When Less Is More: Fewer Shape Types Result In Higher Quality Parent-Child Shape Talk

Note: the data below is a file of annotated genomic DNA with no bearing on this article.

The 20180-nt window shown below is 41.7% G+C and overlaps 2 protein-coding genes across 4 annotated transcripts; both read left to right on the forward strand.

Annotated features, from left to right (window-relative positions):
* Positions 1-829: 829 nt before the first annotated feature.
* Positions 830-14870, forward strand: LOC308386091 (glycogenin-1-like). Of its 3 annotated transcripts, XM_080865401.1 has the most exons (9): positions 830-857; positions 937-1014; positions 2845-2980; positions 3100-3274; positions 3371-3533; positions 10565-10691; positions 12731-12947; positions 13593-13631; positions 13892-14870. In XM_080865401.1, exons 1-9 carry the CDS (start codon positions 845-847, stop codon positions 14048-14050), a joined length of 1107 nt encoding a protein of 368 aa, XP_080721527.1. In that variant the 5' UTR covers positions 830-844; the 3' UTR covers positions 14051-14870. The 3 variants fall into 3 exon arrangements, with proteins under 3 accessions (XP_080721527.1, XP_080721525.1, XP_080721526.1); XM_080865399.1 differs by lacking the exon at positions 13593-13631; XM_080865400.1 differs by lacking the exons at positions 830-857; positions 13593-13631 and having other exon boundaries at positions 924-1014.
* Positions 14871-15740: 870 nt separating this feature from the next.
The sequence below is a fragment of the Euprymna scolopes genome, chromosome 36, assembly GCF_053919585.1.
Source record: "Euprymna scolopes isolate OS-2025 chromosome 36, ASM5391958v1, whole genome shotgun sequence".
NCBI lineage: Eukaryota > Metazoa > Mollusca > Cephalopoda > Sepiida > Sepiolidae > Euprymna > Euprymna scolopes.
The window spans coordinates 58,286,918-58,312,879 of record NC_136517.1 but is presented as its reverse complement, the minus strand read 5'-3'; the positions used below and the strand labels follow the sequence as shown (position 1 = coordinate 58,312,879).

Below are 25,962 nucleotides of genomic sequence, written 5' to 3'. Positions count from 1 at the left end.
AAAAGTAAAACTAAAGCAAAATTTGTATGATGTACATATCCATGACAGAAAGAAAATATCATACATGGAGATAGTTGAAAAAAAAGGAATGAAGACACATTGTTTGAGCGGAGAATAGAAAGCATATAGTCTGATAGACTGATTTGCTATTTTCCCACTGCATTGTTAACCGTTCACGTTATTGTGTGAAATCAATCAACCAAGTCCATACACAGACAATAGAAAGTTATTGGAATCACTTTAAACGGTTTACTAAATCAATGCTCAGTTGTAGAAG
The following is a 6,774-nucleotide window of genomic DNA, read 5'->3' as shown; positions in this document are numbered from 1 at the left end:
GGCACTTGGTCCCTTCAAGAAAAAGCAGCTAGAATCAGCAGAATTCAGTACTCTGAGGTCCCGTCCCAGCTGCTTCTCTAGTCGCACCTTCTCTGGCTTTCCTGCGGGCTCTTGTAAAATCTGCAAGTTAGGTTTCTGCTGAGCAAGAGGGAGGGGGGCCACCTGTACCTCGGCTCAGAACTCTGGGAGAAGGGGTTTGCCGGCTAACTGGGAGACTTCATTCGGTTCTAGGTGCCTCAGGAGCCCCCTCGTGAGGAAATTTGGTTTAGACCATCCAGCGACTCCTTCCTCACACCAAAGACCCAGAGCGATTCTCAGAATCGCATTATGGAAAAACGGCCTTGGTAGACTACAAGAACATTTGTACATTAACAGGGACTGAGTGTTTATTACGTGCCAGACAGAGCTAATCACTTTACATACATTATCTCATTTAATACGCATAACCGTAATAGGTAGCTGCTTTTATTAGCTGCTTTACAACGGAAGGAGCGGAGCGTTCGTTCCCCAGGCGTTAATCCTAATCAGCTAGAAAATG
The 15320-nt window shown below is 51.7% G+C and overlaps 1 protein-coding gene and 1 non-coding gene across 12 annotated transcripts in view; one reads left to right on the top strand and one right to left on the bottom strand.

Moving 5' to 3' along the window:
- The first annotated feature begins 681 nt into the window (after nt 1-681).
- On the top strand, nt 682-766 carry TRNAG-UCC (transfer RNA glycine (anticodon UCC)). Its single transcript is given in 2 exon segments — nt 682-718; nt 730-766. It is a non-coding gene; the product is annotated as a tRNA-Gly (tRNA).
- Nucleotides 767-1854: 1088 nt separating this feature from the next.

AbstractShape puzzles can elicit parent-child math talk, which is critical for early math learning. However, little is known about how the features of the puzzles impact parent-child interactions through parents’ math talk. Two- to four-year-old children and their parents (current N=30; target N=128) completed two shape puzzles. The control puzzle was typical of commercial puzzles, including nine distinct shapes. The experimental puzzle included multiple exemplars of shapes (e.g., three different triangles, three different quadrilaterals). We hypothesized that parents would use richer math talk with the experimental puzzle. We coded quantity and quality of parent math talk during the interactions. Preliminary results indicate that parents mostly used low-level math talk (naming shapes) for both puzzles, but they used more high-level math talk (comparing shapes, providing shape definitions) for the experimental than the control puzzle (p=0.054). We discuss particular puzzle features that can stimulate high-quality math talk during parent-child interactions.


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